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Q: How much does it cost to adopt a horse?

A: While TheraPony does not charge an “adoption fee”, we ask the potential adopters to spend at least 3 months caring for and sponsoring the horse before the final papers are signed. Costs range, but include: board, feed, supplements, hoof care, vaccinations and other vet care, and training. Any donations are greatly appreciated as we do care for a number of horses and can only continue our work if we have support.

Q: I live out of state. Can I have the horse shipped to me?

A: We require all potential adopters to spend at least three months getting to know the horse before the final decision is made by both sides. This would require you to be in proximity to the horse who has to remain at their current location.

Q: I live in an equestrian community or want to move the horse to a stable closer to me for the three month trial period. Is that possible?

A: On a case-by-case basis, we may consider moving the horse if we feel there is high possibility of it becoming a permanent placement. The location has to be relatively close as we would have to be able to visit and evaluate the home. You will still need to meet the horse in person and spend at least some time at the current location getting to know the horse.

Q: After I spend time with the horse and decide that I do want to make the adoption permanent, do I own the horse outright?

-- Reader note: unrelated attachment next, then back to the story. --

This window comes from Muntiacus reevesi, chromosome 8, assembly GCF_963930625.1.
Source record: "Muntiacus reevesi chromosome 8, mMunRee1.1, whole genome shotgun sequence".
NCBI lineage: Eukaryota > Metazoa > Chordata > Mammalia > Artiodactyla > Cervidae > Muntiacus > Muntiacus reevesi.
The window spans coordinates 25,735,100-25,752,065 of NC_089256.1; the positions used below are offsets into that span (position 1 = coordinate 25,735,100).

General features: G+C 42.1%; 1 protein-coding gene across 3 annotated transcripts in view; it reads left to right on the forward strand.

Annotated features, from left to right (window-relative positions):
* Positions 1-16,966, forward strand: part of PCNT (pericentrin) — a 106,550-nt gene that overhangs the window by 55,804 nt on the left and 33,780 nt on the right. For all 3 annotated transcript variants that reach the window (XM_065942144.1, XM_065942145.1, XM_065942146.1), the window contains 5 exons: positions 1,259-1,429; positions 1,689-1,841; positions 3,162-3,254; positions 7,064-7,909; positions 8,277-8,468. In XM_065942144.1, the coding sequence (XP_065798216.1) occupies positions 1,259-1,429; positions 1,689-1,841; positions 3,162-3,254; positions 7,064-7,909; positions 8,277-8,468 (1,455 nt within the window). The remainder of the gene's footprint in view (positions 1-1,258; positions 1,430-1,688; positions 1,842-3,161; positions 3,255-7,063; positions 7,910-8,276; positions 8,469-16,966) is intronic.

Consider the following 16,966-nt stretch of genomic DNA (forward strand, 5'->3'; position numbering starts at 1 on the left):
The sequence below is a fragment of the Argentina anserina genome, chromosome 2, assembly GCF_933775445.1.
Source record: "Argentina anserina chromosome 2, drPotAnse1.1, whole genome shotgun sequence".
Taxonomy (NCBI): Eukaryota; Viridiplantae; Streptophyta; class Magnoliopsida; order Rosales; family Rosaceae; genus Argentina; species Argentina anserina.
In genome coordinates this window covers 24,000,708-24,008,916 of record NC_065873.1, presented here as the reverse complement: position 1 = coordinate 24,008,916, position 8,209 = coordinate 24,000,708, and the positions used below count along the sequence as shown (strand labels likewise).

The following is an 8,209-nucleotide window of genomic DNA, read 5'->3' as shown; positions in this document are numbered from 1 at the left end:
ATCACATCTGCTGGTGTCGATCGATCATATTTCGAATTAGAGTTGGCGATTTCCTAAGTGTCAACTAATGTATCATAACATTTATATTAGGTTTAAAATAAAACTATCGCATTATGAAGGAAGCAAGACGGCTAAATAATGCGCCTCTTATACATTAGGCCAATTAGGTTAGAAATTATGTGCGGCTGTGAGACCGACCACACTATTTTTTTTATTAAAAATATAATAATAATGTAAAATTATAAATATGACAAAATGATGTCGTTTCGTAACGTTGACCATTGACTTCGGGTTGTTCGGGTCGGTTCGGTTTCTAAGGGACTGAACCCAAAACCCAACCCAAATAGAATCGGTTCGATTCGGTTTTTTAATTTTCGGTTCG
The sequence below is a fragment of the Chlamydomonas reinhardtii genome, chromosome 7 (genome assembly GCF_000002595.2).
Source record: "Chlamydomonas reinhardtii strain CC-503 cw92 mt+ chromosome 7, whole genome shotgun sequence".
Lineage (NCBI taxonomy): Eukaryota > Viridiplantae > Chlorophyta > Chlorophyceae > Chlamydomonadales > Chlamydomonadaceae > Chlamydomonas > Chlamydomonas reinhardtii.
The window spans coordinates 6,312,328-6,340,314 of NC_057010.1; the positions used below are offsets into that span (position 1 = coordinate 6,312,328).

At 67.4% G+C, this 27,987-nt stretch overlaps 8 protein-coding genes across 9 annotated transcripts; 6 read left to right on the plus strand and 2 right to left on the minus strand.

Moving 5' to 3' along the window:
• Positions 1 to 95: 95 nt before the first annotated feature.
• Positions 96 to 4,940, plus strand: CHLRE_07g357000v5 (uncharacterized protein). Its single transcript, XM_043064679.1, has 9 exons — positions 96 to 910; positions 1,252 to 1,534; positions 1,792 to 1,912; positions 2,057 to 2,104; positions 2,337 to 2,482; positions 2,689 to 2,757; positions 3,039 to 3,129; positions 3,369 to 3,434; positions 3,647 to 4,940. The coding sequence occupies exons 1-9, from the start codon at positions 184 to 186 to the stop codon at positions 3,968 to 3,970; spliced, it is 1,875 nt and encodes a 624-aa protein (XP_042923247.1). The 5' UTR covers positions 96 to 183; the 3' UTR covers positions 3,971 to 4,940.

A: All our adoptions are a life-time lease. That means TheraPony retains “ownership” of the horses. You will not be able to sell or transfer the horse to another individual without prior written approval by TheraPony. You are required to return the horse to TheraPony should you not be able to care for it any longer. This is to ensure that our horses never have to be “rescued” again.

Q: Is there a monthly fee for the lease and can you take the horse back any time?

A: No. There is no monthly fee to TheraPony for the lifetime lease. You are, however, responsible for all costs incurred by the horse, that includes all board, feed, and medical bills. TheraPony may only take the horse back in extreme situations, such as abuse or neglect, which is outlined in the contract.

Q: I don’t want to jump through hoops. Can I just buy the horse? I’ll pay twice what it’s worth so I can take it home now.

A: Sorry, we do not sell horses. And we don’t have that many hoops to jump through. Our adoption guidelines are in place to insure that both you and the horse are happy and the placement is forever. There is nothing worse than bringing home a half-ton animal and finding out a week later that your personalities don’t match. Trust us. Plus all our horses are priceless, so paying “double” would be quite impossible.

Q: Am I getting a healthy horse?